Both at home and when I’m in Germany, where I travel frequently, people often ask me: How could a good God allow the Holocaust to happen? The best answer to this question, I believe, lies in the biblical story of Cain and Abel (Genesis 4:1-16).
It was Cain who initiated the idea of an offering to God, and Abel also brought his choicest flocks. However, the efforts of commentators to justify God’s action by saying Cain brought dried out stalks (B’reishit Rabbah, chapter 22) ring hollow.
Why then does God reject one offering and accept the other? I do not know. God does not answer to me, but I try my best to answer to God.
My strong conjecture is that the story is intended to teach us a lesson about how to deal with rejection when it happens to us. And, like it or not, we all face it at some point in our lives. Like Cain we have made offerings that have not been accepted. We tried as hard as we could, but we did not make the team. We loved a woman deeply, but she did not love us. We applied for a certain job, but another candidate was chosen. The list is endless.
Cain felt just as we do when our “offerings” are rejected. He was angry and he was jealous. In his rage, he killed his brother, but often we overlook what happened in the story before the fratricide: God spoke to Cain, encouraging him to do his best.
Doing our best is the highest measure of success and affirmation. Of course, we should all learn from constructive criticism, but knowing we have done our best is more important than affirmation from a coach, another person, or an employer. For many, however, using our own – not others’ – measure of success is among life’s hardest lessons to learn.
Indeed, God in the Torah is a teacher and the truth of biblical stories is not historical and not scientific. The truth is in the lessons we learn from them.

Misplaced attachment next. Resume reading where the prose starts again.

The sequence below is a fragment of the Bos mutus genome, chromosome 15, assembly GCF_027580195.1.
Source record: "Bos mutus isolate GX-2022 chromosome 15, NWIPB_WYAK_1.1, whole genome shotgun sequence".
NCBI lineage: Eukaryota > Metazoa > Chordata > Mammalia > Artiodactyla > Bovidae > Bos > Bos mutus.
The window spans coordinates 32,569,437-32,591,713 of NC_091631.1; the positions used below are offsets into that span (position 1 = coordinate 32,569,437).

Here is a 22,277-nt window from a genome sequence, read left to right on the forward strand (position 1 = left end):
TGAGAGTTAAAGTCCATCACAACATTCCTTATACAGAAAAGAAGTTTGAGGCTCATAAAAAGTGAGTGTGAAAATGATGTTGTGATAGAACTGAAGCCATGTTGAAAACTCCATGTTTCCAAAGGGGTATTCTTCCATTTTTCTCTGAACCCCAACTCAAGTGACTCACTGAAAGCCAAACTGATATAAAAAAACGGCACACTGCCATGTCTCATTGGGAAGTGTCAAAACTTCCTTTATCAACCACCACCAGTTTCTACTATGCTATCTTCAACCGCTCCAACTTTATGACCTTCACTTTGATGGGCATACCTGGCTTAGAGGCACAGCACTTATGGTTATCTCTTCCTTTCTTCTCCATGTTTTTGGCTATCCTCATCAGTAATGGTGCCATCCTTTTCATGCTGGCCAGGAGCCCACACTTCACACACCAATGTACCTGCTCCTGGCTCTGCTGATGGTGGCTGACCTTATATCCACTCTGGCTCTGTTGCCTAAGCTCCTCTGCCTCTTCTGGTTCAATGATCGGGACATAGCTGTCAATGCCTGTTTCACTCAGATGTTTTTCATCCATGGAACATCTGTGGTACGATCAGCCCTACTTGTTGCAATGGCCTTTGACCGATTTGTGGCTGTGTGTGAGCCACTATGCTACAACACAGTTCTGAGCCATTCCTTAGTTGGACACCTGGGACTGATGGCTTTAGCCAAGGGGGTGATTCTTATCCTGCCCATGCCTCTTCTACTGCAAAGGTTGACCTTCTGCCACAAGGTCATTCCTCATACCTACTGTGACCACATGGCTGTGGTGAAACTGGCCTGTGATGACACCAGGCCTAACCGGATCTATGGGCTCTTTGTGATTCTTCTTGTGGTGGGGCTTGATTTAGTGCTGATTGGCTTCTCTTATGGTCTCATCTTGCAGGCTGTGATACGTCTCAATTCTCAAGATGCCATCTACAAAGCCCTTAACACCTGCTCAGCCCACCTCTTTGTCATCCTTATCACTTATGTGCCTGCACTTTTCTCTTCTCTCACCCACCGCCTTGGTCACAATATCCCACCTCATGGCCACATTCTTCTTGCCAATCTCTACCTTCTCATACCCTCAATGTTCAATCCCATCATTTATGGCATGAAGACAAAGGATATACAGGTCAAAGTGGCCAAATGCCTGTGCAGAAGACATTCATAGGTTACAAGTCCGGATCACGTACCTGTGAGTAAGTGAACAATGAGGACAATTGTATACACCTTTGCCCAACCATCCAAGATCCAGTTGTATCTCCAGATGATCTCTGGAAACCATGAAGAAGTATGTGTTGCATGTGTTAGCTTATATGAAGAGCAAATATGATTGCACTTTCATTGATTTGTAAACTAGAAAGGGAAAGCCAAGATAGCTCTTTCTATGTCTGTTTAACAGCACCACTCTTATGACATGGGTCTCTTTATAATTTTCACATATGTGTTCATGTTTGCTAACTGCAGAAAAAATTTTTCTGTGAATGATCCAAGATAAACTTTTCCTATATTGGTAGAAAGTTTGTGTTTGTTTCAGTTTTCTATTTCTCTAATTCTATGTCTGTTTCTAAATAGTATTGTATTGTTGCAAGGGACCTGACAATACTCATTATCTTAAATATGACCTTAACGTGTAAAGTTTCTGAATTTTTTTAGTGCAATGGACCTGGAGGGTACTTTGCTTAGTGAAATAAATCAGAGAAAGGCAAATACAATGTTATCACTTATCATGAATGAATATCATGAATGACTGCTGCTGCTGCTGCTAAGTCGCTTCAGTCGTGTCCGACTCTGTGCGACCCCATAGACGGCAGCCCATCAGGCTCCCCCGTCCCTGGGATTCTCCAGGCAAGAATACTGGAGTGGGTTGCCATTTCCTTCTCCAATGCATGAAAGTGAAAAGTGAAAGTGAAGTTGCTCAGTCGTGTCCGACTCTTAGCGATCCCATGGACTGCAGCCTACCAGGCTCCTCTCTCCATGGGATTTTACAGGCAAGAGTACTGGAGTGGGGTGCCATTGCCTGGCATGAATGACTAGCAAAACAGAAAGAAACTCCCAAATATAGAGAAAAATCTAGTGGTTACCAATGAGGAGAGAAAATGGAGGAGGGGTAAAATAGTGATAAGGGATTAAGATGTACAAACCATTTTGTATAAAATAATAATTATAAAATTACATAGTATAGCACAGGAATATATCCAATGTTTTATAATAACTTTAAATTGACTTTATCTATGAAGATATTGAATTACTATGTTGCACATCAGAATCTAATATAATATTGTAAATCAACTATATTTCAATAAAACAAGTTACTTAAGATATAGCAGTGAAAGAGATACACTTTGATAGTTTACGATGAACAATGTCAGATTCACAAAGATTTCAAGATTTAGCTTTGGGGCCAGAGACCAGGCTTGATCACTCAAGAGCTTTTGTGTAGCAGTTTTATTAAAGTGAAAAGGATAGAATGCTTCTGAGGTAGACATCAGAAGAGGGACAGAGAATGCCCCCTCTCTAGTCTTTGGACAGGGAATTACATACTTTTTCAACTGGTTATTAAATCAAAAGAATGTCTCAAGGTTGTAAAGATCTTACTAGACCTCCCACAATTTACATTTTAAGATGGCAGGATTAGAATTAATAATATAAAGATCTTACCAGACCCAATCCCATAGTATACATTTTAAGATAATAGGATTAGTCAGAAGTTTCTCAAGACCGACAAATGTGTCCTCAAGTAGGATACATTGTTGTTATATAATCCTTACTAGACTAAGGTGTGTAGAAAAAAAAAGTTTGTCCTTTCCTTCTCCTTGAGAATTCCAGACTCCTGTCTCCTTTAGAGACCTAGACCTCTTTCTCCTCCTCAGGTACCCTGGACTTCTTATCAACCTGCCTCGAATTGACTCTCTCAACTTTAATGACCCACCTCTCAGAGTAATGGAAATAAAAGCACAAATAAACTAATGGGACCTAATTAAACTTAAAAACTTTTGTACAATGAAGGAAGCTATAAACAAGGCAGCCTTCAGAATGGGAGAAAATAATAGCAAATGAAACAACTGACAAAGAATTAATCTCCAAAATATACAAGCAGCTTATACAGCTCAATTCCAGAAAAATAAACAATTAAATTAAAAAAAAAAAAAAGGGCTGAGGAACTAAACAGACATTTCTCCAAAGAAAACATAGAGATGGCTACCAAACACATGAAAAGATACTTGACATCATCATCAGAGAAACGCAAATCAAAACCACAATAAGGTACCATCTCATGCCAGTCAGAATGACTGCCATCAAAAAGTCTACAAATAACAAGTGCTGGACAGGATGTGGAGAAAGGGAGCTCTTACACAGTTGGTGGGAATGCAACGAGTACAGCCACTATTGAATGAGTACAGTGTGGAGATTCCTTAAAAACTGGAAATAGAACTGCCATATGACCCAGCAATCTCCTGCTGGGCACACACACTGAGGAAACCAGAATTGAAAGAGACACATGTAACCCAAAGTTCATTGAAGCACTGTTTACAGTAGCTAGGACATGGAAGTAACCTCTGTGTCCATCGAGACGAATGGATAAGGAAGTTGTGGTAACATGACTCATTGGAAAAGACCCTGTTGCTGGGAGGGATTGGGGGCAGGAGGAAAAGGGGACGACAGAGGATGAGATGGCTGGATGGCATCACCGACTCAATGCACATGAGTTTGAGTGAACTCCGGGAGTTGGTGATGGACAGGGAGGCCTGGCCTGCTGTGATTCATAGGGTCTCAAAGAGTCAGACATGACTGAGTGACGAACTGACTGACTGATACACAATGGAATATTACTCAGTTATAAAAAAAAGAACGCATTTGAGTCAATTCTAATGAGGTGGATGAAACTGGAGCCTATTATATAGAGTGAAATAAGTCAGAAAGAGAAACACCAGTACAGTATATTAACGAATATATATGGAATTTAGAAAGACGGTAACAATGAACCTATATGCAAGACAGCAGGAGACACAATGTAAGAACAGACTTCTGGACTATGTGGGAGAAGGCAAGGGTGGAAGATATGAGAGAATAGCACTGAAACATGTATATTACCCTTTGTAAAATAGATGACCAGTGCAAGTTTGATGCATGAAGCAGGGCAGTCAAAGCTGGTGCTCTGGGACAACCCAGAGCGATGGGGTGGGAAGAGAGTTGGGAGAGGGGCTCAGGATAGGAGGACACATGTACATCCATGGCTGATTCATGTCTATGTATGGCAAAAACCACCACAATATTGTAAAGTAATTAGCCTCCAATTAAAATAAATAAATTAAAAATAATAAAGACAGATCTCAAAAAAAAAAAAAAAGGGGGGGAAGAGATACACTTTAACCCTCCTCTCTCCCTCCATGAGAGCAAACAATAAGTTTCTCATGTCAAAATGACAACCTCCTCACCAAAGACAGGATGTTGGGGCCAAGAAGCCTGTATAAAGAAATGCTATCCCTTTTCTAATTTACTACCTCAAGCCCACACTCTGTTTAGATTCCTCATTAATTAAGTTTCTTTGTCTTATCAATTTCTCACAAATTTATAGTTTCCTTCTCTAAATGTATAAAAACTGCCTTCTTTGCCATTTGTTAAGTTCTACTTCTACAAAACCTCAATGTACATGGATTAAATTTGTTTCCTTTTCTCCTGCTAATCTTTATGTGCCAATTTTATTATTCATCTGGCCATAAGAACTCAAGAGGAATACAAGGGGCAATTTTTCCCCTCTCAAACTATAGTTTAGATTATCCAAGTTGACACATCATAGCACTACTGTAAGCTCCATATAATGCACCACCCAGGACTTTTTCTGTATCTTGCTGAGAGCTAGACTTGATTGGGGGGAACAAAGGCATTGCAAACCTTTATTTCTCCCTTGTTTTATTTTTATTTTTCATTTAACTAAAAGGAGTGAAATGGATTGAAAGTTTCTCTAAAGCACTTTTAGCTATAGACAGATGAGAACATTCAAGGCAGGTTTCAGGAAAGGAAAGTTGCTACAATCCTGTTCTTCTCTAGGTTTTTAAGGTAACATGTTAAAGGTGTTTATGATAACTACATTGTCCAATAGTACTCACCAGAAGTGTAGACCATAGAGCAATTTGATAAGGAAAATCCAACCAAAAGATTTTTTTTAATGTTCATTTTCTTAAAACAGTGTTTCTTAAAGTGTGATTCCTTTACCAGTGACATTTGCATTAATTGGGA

So, when people ask me why God did not stop the Holocaust, I point them to this story. Despite God’s direct encouragement to Cain to do his best, he kills his brother, nonetheless, teaching us that we have no right to expect God to thwart the designs of those who do evil. That, in fact, is our job.
Whether God can stop evil and chooses not to or whether God’s power is limited are questions I leave to others. Instead, I deal with the Truth, which for me always has a capital T, that Torah teaches: God wants us to do what is just and right, but God does not choose what is just or right. Again, that is our job.
Our unwillingness to accept the notion that God never promised to shield individuals or the world-at-large from evil often blinds us to what God does if we allow God to do it: Encourage and inspire us to reject the path of wrongdoing and choose the path of justice, caring, and compassion.
In Psalm 25, the psalmist asks God to: “Show me Your ways…teach me Your paths…All the paths of the Eternal One are mercy and truth for those who keep God’s covenant and testimonies” (Psalm 25:4,10). Indeed, God is the consummate instructor, but only to those who want to learn and who choose to strive to learn and keep God’s teachings.
Among the ingenious innovations of the shapers of Reform Judaism was changing the Torah reading for Yom Kippur morning from Leviticus 16, about the observance of the holiday in biblical times to the majestic passage that reaches its climax in Deuteronomy 30:19. Faced with a choice of good or evil, God urges, “U’vharta ba-hayim,” “Choose life!” As we know from God’s telling Cain to do his best, God, indeed, is the force that urges us to choose life and good, but the choices we ultimately make are solely our own.